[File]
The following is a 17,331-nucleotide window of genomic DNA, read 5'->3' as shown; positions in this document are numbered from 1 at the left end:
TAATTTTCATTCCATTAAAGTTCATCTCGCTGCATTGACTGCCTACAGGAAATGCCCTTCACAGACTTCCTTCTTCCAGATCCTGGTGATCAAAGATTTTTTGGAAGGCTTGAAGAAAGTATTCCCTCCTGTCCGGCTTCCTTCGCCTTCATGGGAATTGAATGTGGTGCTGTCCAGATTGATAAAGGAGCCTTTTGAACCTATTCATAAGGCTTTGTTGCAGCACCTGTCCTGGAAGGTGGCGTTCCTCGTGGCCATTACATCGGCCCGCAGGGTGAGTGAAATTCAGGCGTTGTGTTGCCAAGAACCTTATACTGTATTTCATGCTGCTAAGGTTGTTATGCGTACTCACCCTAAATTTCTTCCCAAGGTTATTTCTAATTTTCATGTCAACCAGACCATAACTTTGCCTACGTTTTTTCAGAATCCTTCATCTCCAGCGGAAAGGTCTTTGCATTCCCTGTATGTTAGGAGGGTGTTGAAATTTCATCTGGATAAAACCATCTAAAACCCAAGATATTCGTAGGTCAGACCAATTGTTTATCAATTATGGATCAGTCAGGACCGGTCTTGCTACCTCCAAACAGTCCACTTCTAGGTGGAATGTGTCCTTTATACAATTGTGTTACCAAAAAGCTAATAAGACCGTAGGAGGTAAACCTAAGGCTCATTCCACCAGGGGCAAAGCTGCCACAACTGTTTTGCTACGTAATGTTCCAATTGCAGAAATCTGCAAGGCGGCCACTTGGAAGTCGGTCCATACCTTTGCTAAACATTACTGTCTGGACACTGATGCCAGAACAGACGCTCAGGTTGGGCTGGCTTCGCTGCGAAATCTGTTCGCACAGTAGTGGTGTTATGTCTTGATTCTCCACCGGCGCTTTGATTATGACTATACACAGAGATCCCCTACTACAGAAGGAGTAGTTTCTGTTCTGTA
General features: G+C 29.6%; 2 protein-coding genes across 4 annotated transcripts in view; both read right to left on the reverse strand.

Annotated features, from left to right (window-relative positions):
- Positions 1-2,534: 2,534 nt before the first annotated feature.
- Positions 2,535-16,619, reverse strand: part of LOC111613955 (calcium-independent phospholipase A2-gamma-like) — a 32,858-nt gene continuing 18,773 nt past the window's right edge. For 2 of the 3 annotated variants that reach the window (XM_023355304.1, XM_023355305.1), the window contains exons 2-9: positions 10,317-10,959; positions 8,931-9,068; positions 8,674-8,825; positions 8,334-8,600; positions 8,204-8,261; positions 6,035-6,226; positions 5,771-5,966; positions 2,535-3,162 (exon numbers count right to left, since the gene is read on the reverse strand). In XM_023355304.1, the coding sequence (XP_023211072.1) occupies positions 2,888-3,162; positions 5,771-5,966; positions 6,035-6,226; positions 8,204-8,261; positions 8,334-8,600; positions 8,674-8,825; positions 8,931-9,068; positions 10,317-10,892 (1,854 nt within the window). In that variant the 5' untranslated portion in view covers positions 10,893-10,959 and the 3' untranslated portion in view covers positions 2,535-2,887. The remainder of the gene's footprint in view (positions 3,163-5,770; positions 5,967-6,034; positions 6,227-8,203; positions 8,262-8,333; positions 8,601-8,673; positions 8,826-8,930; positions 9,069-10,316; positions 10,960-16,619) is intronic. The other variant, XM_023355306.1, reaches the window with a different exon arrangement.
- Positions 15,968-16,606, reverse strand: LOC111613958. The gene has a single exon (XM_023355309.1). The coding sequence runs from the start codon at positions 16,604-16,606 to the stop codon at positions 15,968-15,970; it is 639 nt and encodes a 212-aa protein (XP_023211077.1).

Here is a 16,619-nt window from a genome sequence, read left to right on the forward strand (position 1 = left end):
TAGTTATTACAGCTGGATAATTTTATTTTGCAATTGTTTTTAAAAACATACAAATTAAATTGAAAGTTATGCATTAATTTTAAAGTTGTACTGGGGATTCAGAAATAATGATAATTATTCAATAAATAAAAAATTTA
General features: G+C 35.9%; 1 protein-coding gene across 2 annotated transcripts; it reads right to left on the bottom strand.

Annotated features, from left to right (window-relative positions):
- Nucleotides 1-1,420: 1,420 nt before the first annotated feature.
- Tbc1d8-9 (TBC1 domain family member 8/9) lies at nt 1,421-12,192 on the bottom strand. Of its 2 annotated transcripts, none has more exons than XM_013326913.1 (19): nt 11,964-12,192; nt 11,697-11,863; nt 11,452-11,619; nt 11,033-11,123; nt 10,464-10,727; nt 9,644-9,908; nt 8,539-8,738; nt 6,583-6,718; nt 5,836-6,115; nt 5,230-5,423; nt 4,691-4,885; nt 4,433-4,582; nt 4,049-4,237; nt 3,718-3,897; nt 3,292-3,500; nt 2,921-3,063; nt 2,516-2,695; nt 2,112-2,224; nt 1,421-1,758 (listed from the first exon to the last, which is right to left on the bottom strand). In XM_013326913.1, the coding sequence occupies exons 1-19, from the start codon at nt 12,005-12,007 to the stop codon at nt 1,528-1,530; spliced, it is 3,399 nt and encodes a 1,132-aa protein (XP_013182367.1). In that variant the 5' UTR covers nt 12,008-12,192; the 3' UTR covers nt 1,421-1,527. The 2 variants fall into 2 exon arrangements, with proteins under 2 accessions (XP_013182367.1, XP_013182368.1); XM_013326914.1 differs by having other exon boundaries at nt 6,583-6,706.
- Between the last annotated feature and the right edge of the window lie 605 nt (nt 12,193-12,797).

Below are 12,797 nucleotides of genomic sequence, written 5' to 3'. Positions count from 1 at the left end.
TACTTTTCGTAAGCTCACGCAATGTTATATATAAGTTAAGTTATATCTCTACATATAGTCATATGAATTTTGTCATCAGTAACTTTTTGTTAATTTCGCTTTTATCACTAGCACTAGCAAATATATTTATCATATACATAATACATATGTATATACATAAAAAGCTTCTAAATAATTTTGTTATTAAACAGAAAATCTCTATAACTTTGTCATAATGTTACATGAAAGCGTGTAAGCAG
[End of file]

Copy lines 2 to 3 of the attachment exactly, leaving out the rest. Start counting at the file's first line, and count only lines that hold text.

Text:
TAATTTTCATTCCATTAAAGTTCATCTCGCTGCATTGACTGCCTACAGGAAATGCCCTTCACAGACTTCCTTCTTCCAGATCCTGGTGATCAAAGATTTTTTGGAAGGCTTGAAGAAAGTATTCCCTCCTGTCCGGCTTCCTTCGCCTTCATGGGAATTGAATGTGGTGCTGTCCAGATTGATAAAGGAGCCTTTTGAACCTATTCATAAGGCTTTGTTGCAGCACCTGTCCTGGAAGGTGGCGTTCCTCGTGGCCATTACATCGGCCCGCAGGGTGAGTGAAATTCAGGCGTTGTGTTGCCAAGAACCTTATACTGTATTTCATGCTGCTAAGGTTGTTATGCGTACTCACCCTAAATTTCTTCCCAAGGTTATTTCTAATTTTCATGTCAACCAGACCATAACTTTGCCTACGTTTTTTCAGAATCCTTCATCTCCAGCGGAAAGGTCTTTGCATTCCCTGTATGTTAGGAGGGTGTTGAAATTTCATCTGGATAAAACCATCTAAAACCCAAGATATTCGTAGGTCAGACCAATTGTTTATCAATTATGGATCAGTCAGGACCGGTCTTGCTACCTCCAAACAGTCCACTTCTAGGTGGAATGTGTCCTTTATACAATTGTGTTACCAAAAAGCTAATAAGACCGTAGGAGGTAAACCTAAGGCTCATTCCACCAGGGGCAAAGCTGCCACAACTGTTTTGCTACGTAATGTTCCAATTGCAGAAATCTGCAAGGCGGCCACTTGGAAGTCGGTCCATACCTTTGCTAAACATTACTGTCTGGACACTGATGCCAGAACAGACGCTCAGGTTGGGCTGGCTTCGCTGCGAAATCTGTTCGCACAGTAGTGGTGTTATGTCTTGATTCTCCACCGGCGCTTTGATTATGACTATACACAGAGATCCCCTACTACAGAAGGAGTAGTTTCTGTTCTGTA
General features: G+C 29.6%; 2 protein-coding genes across 4 annotated transcripts in view; both read right to left on the reverse strand.